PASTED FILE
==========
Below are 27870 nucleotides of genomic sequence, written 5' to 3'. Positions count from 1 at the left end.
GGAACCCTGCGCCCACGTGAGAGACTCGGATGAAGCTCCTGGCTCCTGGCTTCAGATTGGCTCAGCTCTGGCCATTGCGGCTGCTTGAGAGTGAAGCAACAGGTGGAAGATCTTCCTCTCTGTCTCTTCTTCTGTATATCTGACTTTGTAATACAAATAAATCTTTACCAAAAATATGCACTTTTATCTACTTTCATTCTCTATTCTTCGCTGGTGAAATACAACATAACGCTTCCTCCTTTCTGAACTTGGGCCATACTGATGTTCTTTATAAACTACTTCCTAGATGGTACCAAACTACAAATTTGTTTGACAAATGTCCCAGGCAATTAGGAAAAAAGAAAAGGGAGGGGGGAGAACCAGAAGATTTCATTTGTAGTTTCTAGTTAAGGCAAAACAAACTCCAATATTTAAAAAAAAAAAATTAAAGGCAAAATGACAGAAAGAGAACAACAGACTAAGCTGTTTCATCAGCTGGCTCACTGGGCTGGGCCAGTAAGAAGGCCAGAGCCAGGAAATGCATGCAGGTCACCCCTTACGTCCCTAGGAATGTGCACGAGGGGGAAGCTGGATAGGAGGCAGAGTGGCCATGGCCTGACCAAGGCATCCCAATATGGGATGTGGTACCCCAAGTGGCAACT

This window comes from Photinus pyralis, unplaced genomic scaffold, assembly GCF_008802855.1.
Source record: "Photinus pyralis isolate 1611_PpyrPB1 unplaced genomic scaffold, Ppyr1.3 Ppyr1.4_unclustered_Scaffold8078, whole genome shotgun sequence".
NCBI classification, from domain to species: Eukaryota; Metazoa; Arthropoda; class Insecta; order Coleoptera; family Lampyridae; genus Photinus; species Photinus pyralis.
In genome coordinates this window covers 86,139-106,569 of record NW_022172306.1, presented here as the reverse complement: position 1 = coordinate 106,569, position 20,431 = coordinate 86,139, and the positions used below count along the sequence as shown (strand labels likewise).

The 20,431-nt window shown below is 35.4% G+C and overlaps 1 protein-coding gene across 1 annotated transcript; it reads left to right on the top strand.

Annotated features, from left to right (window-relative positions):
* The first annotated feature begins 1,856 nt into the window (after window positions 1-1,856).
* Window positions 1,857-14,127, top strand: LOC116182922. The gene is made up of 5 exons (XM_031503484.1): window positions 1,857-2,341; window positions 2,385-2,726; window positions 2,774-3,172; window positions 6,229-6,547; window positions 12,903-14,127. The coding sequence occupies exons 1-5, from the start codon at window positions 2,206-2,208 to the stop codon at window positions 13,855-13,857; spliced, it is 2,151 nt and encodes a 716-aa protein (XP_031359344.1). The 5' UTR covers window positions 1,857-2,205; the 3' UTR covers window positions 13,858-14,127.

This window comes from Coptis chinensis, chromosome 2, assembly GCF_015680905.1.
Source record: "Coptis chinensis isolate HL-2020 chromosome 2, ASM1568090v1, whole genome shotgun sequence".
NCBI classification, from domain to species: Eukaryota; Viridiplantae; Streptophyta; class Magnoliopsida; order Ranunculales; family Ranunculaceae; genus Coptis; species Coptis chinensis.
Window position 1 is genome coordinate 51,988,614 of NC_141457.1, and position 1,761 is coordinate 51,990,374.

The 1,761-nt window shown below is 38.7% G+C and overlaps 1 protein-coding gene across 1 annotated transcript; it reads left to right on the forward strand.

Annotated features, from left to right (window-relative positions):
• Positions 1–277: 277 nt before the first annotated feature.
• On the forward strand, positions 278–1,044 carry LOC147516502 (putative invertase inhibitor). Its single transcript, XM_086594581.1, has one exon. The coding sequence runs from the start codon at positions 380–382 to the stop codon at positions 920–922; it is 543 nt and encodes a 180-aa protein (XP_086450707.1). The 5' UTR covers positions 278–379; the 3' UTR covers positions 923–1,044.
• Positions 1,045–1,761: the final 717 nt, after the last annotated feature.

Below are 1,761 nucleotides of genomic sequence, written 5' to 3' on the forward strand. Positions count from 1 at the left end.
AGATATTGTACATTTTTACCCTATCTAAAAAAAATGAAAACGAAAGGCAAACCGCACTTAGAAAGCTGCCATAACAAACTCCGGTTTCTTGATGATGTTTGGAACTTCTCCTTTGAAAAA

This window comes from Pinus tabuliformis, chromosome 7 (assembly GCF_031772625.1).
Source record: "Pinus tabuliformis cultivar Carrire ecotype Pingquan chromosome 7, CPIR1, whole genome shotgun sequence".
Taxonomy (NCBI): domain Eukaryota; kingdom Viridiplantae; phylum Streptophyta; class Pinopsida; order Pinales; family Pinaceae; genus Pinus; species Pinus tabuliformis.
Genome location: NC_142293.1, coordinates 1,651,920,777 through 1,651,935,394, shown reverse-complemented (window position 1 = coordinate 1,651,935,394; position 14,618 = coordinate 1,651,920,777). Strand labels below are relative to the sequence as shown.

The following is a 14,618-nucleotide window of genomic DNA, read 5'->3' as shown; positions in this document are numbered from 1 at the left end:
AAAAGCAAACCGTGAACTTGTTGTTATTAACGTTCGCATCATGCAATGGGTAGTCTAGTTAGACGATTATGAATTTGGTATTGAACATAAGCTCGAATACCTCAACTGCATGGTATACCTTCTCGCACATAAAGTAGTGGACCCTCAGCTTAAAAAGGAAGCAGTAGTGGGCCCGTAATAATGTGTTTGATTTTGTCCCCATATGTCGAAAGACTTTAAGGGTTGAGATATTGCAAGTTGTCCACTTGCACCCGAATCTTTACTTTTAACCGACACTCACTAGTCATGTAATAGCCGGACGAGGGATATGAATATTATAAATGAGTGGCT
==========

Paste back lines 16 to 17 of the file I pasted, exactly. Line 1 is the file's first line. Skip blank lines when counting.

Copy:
Annotated features, from left to right (window-relative positions):
• Positions 1–277: 277 nt before the first annotated feature.